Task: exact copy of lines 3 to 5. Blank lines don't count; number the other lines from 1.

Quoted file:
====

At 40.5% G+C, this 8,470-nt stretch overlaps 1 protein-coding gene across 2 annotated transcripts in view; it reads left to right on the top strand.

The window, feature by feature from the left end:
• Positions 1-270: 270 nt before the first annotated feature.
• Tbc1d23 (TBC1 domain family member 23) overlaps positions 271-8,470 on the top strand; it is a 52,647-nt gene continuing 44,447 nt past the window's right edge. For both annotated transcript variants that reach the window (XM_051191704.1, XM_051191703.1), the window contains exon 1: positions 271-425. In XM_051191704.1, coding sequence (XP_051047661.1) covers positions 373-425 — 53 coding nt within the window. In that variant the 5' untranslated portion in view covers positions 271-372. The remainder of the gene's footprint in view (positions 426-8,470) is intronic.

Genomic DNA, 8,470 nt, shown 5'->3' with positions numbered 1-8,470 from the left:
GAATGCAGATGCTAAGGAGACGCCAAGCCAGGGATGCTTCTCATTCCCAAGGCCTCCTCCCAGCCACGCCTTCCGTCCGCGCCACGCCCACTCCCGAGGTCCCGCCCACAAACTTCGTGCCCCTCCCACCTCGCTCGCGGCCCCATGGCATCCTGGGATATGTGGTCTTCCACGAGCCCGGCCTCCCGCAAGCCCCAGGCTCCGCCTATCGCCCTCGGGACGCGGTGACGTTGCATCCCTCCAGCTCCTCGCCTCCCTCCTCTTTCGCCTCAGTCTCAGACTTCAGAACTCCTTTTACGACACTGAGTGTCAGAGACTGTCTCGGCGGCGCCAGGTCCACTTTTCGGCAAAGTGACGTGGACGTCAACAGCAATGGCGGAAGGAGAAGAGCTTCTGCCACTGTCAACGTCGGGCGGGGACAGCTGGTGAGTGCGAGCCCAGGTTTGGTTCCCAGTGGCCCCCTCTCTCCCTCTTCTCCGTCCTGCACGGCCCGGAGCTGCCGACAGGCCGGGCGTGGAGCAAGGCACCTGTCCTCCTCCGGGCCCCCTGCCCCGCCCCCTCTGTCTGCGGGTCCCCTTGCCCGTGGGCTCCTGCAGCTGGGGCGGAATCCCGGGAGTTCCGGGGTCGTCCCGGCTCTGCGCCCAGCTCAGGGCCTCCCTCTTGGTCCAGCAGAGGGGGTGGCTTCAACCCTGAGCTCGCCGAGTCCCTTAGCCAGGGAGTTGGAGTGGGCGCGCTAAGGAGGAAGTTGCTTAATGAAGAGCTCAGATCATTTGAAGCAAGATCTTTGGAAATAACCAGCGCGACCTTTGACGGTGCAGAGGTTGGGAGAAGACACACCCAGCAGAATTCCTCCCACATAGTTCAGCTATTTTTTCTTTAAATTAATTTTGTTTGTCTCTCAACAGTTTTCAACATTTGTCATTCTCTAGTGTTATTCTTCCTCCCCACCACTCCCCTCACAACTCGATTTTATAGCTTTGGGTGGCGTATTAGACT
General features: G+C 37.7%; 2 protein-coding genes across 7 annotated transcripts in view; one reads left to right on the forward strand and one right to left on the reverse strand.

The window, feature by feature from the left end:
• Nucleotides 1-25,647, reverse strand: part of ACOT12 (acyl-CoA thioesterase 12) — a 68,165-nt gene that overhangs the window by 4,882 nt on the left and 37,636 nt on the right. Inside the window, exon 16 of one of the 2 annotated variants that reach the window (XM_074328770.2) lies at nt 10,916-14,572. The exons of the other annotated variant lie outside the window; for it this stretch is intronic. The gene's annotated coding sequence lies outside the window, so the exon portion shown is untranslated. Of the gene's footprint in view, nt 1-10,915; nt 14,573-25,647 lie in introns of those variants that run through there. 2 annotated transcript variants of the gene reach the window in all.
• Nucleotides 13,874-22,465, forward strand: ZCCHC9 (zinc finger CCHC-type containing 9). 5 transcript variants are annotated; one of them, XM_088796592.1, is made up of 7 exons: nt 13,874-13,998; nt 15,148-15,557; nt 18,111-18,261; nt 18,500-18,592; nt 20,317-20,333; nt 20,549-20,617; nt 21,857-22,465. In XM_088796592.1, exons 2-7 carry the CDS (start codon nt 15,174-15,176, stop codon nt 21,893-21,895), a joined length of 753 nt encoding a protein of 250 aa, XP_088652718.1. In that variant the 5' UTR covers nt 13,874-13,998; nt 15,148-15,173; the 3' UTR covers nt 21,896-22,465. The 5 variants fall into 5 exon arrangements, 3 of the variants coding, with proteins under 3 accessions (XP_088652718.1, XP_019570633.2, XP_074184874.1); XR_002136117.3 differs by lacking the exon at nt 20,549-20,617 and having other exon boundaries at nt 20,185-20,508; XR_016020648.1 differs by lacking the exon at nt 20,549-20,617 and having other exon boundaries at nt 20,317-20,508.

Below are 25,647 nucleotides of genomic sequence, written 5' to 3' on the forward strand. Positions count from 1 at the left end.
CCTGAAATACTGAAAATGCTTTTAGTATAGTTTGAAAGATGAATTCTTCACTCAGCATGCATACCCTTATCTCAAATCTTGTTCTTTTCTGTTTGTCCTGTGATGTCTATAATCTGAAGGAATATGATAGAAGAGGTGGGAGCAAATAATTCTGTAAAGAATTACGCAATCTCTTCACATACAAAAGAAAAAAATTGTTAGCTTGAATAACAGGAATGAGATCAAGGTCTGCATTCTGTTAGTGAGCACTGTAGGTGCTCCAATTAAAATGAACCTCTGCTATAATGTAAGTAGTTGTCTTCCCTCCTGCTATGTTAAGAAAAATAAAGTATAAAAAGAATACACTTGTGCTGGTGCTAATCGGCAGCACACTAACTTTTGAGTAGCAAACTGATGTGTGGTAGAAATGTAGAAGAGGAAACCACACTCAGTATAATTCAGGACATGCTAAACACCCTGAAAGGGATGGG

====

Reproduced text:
• Positions 1-270: 270 nt before the first annotated feature.
• Tbc1d23 (TBC1 domain family member 23) overlaps positions 271-8,470 on the top strand; it is a 52,647-nt gene continuing 44,447 nt past the window's right edge. For both annotated transcript variants that reach the window (XM_051191704.1, XM_051191703.1), the window contains exon 1: positions 271-425. In XM_051191704.1, coding sequence (XP_051047661.1) covers positions 373-425 — 53 coding nt within the window. In that variant the 5' untranslated portion in view covers positions 271-372. The remainder of the gene's footprint in view (positions 426-8,470) is intronic.

Genomic DNA, 8,470 nt, shown 5'->3' with positions numbered 1-8,470 from the left: